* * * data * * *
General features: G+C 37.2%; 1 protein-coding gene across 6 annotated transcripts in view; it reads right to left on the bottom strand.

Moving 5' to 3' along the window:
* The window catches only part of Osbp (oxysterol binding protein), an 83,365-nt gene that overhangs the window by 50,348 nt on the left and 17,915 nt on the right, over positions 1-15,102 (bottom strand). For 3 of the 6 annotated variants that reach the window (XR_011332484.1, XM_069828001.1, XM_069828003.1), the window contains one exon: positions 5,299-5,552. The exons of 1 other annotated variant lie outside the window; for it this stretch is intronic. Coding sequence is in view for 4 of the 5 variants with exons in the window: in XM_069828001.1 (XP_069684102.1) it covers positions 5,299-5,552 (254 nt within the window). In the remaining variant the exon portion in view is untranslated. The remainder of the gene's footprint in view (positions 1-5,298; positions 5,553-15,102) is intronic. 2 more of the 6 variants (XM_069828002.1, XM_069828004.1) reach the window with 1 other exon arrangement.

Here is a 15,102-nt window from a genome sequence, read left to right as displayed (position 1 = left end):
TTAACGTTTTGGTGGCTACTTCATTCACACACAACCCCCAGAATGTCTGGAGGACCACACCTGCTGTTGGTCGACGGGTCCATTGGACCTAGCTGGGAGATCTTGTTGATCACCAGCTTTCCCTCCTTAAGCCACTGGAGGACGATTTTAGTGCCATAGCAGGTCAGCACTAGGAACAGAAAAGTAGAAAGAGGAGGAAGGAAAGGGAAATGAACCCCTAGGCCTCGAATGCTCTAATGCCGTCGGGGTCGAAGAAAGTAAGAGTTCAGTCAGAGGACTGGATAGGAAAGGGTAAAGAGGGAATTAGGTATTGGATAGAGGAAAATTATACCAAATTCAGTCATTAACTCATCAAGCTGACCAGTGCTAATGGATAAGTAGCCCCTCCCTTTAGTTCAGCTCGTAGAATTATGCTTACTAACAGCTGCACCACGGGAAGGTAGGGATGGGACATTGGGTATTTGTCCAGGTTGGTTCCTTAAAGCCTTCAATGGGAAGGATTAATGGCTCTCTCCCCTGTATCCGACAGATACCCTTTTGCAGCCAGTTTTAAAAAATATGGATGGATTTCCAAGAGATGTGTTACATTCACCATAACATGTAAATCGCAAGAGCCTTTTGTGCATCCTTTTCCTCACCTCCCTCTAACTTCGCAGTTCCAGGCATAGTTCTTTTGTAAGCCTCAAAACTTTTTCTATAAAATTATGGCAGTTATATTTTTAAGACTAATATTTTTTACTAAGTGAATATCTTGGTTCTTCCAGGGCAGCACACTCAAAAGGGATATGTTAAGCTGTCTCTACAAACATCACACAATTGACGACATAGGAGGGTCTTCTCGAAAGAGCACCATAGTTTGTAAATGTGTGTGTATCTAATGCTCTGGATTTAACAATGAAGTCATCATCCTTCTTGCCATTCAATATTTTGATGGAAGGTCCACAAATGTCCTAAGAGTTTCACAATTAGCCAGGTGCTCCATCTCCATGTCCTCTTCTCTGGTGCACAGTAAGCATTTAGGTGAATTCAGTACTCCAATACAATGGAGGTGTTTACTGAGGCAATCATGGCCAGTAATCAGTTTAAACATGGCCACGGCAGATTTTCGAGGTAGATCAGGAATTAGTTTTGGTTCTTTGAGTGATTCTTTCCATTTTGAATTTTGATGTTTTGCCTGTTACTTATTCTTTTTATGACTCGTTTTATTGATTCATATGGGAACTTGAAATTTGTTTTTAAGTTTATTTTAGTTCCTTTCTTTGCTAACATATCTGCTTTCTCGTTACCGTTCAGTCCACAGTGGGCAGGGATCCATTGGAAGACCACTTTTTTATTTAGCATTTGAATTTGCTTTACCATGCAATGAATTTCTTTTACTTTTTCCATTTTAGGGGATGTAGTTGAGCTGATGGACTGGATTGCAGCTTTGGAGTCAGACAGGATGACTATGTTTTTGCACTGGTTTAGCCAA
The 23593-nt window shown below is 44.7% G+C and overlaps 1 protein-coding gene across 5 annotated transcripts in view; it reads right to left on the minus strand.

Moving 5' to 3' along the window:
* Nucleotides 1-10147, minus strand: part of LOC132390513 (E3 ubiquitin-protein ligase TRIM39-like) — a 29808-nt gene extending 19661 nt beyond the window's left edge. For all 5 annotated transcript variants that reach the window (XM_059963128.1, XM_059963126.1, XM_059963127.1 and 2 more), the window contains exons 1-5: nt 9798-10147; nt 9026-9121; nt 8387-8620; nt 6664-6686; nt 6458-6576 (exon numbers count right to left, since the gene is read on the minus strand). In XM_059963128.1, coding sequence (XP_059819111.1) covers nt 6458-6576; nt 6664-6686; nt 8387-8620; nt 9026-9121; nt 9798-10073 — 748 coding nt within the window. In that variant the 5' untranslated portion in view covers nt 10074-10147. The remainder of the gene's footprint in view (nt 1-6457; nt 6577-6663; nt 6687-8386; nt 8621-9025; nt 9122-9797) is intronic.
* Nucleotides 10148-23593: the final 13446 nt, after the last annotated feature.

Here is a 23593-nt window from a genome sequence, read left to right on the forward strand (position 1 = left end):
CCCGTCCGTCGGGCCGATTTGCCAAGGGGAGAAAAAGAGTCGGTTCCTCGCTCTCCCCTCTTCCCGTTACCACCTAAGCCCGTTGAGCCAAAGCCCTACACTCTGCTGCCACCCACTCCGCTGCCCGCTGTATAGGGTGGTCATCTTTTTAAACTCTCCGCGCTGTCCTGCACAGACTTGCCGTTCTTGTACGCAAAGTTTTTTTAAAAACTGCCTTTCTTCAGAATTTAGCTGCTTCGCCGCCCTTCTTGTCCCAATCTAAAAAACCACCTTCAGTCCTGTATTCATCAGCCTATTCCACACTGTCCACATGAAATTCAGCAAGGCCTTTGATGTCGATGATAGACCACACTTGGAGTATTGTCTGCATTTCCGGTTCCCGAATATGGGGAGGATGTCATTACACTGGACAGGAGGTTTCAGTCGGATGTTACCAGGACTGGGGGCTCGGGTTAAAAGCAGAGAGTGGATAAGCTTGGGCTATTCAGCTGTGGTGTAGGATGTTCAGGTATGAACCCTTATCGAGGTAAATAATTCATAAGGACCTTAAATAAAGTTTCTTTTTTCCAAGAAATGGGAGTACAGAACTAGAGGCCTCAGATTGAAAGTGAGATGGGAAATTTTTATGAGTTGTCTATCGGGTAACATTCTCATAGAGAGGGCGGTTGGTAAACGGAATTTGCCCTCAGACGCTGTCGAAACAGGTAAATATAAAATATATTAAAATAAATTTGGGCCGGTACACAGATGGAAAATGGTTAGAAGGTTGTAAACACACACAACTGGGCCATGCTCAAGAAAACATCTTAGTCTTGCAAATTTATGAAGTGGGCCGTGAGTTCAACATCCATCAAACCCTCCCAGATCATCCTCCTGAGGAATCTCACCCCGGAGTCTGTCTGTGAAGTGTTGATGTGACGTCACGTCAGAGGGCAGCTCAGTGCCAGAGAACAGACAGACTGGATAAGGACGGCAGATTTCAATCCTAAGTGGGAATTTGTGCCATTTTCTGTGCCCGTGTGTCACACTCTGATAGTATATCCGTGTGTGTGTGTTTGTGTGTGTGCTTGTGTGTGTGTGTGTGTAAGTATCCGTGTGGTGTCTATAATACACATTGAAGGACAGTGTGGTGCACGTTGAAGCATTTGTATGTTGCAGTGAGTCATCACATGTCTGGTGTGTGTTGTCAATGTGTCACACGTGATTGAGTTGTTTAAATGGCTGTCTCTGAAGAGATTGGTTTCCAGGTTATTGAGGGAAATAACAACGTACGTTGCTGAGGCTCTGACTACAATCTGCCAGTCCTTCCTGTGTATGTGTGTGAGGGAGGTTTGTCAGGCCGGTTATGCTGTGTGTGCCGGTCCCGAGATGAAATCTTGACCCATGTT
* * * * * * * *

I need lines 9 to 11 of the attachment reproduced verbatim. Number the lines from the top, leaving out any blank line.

* Nucleotides 10148-23593: the final 13446 nt, after the last annotated feature.

Here is a 23593-nt window from a genome sequence, read left to right on the forward strand (position 1 = left end):
CCCGTCCGTCGGGCCGATTTGCCAAGGGGAGAAAAAGAGTCGGTTCCTCGCTCTCCCCTCTTCCCGTTACCACCTAAGCCCGTTGAGCCAAAGCCCTACACTCTGCTGCCACCCACTCCGCTGCCCGCTGTATAGGGTGGTCATCTTTTTAAACTCTCCGCGCTGTCCTGCACAGACTTGCCGTTCTTGTACGCAAAGTTTTTTTAAAAACTGCCTTTCTTCAGAATTTAGCTGCTTCGCCGCCCTTCTTGTCCCAATCTAAAAAACCACCTTCAGTCCTGTATTCATCAGCCTATTCCACACTGTCCACATGAAATTCAGCAAGGCCTTTGATGTCGATGATAGACCACACTTGGAGTATTGTCTGCATTTCCGGTTCCCGAATATGGGGAGGATGTCATTACACTGGACAGGAGGTTTCAGTCGGATGTTACCAGGACTGGGGGCTCGGGTTAAAAGCAGAGAGTGGATAAGCTTGGGCTATTCAGCTGTGGTGTAGGATGTTCAGGTATGAACCCTTATCGAGGTAAATAATTCATAAGGACCTTAAATAAAGTTTCTTTTTTCCAAGAAATGGGAGTACAGAACTAGAGGCCTCAGATTGAAAGTGAGATGGGAAATTTTTATGAGTTGTCTATCGGGTAACATTCTCATAGAGAGGGCGGTTGGTAAACGGAATTTGCCCTCAGACGCTGTCGAAACAGGTAAATATAAAATATATTAAAATAAATTTGGGCCGGTACACAGATGGAAAATGGTTAGAAGGTTGTAAACACACACAACTGGGCCATGCTCAAGAAAACATCTTAGTCTTGCAAATTTATGAAGTGGGCCGTGAGTTCAACATCCATCAAACCCTCCCAGATCATCCTCCTGAGGAATCTCACCCCGGAGTCTGTCTGTGAAGTGTTGATGTGACGTCACGTCAGAGGGCAGCTCAGTGCCAGAGAACAGACAGACTGGATAAGGACGGCAGATTTCAATCCTAAGTGGGAATTTGTGCCATTTTCTGTGCCCGTGTGTCACACTCTGATAGTATATCCGTGTGTGTGTGTTTGTGTGTGTGCTTGTGTGTGTGTGTGTGTAAGTATCCGTGTGGTGTCTATAATACACATTGAAGGACAGTGTGGTGCACGTTGAAGCATTTGTATGTTGCAGTGAGTCATCACATGTCTGGTGTGTGTTGTCAATGTGTCACACGTGATTGAGTTGTTTAAATGGCTGTCTCTGAAGAGATTGGTTTCCAGGTTATTGAGGGAAATAACAACGTACGTTGCTGAGGCTCTGACTACAATCTGCCAGTCCTTCCTGTGTATGTGTGTGAGGGAGGTTTGTCAGGCCGGTTATGCTGTGTGTGCCGGTCCCGAGATGAAATCTTGACCCATGTT